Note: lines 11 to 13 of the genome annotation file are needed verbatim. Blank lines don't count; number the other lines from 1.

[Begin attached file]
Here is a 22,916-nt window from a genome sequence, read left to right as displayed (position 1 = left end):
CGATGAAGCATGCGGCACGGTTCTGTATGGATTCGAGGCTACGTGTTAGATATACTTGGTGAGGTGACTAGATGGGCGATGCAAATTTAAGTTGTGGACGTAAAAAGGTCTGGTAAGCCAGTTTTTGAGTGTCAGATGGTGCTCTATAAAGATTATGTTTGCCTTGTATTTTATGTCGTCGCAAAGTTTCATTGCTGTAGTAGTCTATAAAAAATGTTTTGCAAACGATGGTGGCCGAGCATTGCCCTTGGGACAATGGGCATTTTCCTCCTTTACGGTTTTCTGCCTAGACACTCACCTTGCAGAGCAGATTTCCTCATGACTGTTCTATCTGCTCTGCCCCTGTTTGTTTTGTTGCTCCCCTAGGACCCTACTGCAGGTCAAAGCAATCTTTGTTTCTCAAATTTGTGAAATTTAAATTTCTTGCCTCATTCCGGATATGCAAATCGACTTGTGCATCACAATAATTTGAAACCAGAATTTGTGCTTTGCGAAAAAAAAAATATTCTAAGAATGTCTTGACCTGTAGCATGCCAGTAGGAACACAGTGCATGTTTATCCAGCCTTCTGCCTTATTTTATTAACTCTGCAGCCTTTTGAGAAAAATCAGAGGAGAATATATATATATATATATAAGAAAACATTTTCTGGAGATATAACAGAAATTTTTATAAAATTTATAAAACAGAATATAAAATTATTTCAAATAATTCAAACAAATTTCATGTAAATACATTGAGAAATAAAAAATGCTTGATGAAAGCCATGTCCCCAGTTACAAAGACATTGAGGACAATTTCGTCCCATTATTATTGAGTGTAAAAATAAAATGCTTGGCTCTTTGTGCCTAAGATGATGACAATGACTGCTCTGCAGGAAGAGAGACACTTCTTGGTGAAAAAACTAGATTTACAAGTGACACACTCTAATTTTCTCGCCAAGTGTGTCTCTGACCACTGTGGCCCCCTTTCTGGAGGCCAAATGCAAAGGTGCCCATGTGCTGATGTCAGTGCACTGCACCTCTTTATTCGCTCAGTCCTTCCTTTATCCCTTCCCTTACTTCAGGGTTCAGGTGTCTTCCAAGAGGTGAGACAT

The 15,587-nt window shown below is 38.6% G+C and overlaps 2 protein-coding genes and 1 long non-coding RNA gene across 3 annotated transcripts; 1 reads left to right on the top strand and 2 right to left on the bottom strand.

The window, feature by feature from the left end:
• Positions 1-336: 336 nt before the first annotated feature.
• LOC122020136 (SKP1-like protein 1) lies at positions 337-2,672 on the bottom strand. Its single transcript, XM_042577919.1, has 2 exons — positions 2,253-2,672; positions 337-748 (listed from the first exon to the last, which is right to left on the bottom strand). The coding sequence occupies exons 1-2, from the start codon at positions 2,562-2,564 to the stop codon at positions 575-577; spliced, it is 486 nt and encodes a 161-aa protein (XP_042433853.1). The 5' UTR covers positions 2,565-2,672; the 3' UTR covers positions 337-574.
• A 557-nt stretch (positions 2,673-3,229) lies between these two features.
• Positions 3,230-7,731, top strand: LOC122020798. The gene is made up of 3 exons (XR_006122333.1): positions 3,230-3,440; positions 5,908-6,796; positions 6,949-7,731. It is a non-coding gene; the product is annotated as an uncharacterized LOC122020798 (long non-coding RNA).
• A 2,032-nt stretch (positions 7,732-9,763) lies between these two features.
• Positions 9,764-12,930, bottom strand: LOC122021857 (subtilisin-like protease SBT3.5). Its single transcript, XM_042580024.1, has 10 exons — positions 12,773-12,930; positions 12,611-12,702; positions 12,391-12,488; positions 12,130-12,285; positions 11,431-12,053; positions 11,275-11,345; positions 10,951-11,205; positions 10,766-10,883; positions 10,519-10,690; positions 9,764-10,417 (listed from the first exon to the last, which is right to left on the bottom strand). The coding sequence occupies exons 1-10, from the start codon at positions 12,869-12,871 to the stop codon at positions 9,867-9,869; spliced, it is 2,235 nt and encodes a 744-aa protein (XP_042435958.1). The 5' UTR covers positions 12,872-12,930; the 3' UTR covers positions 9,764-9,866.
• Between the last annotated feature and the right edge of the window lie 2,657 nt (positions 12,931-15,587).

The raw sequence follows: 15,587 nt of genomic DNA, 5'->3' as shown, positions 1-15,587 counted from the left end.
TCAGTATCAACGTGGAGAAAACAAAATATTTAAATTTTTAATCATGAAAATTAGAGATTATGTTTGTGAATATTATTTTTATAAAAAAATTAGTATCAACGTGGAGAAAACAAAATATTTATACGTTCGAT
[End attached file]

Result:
• Between the last annotated feature and the right edge of the window lie 2,657 nt (positions 12,931-15,587).

The raw sequence follows: 15,587 nt of genomic DNA, 5'->3' as shown, positions 1-15,587 counted from the left end.
TCAGTATCAACGTGGAGAAAACAAAATATTTAAATTTTTAATCATGAAAATTAGAGATTATGTTTGTGAATATTATTTTTATAAAAAAATTAGTATCAACGTGGAGAAAACAAAATATTTATACGTTCGAT